Urge Congress to Repeal IPAB Before It’s Too Late
On April 27, the AACU joined over 650 organizations representing all sectors of health care in a letter to Congress urging them to repeal the Independent Payment Advisory Board (IPAB). Given that the CMS Actuary may issue a determination as to whether IPAB has been triggered in the coming weeks, repealing IPAB has become absolutely critical.
With the House of Representatives in recess beginning this Friday until May 15 and both the House and Senate in recess the last week in May, the AACU is asking our members to reach out to their Representative and Senators while they are in district and urge them to support legislation to repeal the Independent Payment Advisory Board (IPAB).
Legislative Efforts to Repeal IPAB More Crucial Than Ever
Created under the Affordable Care Act as a cost control mechanism, IPAB is a 15-member panel of appointed officials who are responsible for reducing Medicare costs should they begin to rapidly rise. More specifically, if Medicare spending in a given year is expected to exceed its target growth rate, IPAB must develop and submit to Congress a proposal recommending cuts to Medicare expenses. Absent congressional intervention, the IPAB proposal automatically goes into effect.
If triggered, IPAB would have unprecedented authority to affect massive change in the health care system despite its minimal amount of congressional oversight. But even putting aside the fundamental legal concerns, an IPAB proposal would likely make significant cuts to Medicare payments for physicians and ultimately have a devastating effect on patient access to care.
As such, three federal bills to repeal IPAB were introduced in Congress this year: H.R. 849 (introduced by Reps. Phil Roe, MD [R-TN] and Raul Ruiz, MD [D-CA]), S. 251 (Democrat version introduced by Senator Ron Wyden [D-OR]), and S. 260 (Republican version introduced by Sen. John Cornyn [R-TX]).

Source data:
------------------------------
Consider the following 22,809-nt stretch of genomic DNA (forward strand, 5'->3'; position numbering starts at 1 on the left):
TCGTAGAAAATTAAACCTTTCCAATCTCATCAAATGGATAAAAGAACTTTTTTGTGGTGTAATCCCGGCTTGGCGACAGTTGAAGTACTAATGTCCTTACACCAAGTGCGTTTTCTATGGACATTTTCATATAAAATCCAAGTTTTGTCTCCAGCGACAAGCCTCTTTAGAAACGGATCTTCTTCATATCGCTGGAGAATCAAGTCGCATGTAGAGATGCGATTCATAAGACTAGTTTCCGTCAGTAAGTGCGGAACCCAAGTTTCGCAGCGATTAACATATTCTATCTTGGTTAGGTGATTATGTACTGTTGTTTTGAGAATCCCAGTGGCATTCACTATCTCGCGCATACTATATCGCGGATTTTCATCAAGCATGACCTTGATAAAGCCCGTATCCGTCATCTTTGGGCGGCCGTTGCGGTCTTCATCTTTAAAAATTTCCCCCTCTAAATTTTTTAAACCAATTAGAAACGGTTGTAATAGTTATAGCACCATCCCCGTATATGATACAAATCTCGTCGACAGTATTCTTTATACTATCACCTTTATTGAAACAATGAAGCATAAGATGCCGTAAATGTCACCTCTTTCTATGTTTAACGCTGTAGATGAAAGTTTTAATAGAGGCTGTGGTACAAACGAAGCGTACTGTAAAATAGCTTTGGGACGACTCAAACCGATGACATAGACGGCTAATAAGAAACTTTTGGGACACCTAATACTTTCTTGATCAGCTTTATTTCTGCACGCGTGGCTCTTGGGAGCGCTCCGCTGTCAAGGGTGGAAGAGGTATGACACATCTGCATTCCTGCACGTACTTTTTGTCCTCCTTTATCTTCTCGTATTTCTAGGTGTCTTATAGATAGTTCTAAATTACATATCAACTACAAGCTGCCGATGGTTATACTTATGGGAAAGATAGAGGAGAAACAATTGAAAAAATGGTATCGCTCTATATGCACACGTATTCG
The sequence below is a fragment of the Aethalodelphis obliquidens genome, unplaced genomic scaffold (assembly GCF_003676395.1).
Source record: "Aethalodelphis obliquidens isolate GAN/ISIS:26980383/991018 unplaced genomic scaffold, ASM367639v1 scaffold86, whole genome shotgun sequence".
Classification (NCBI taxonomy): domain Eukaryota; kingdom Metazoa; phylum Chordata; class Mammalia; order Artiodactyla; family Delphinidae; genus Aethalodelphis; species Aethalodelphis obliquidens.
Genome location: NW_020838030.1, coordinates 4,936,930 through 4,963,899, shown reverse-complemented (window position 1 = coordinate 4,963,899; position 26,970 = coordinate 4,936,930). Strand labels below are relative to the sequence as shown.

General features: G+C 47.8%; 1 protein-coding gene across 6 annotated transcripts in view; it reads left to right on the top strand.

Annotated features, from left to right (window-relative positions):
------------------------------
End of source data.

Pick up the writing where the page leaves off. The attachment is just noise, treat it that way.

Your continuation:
While it hasn’t come yet, a determination as to whether IPAB is triggered could come any day now, making the repeal efforts more important than ever. Although neither President Obama nor President Trump have appointed any members to the board, authority to make Medicare budget cuts is transferred to the Secretary of Health and Human Services if the IPAB table is empty when triggered.
Letter to Congress Supporting Effort to Repeal IPAB
The AACU joined over 650 organizations in signing a letter urging Congress to repeal IPAB as soon as possible. The letter touched on the following points:
- We are concerned that instead of pursuing long-term reforms, in an effort to achieve scoreable savings within a one-year time period, IPAB will likely consider short-term savings in the form of payment cuts for healthcare providers, which would have a devastating impact on patient access to care.
- By allowing the responsibility for enacting a massive change in the healthcare system from the legislative branch to the executive, the unelected board would have unprecedented authority to take actions that would affect a program that covers millions of our nation’s seniors and disabled individuals.
- While we strongly support bringing greater cost-efficiency to the Medicare program and will continue to advocate for improving the quality of care delivered to Medicare beneficiaries, IPAB will achieve neither of these objectives and will only weaken, not strengthen, a program critical to the health and well-being of current and future beneficiaries.
Schedule In-District Meetings with Congressperson During Upcoming Recesses
The AACU is calling on its members to advocate for the repeal of IPAB by reaching out to their Representatives and Senators during the upcoming recesses and setting up a meeting to urge them to support the repeal bills (H.R. 849/S. 251/S. 260).
Please do not hesitate to contact the AACU and UROPAC staff for assistance in scheduling a visit with your Representative or Senator at their district office or even at your own practice if schedules allow. AACU/UROPAC staff members will help prepare you for these meetings by providing background information on the elected official and details on IPAB and repeal efforts.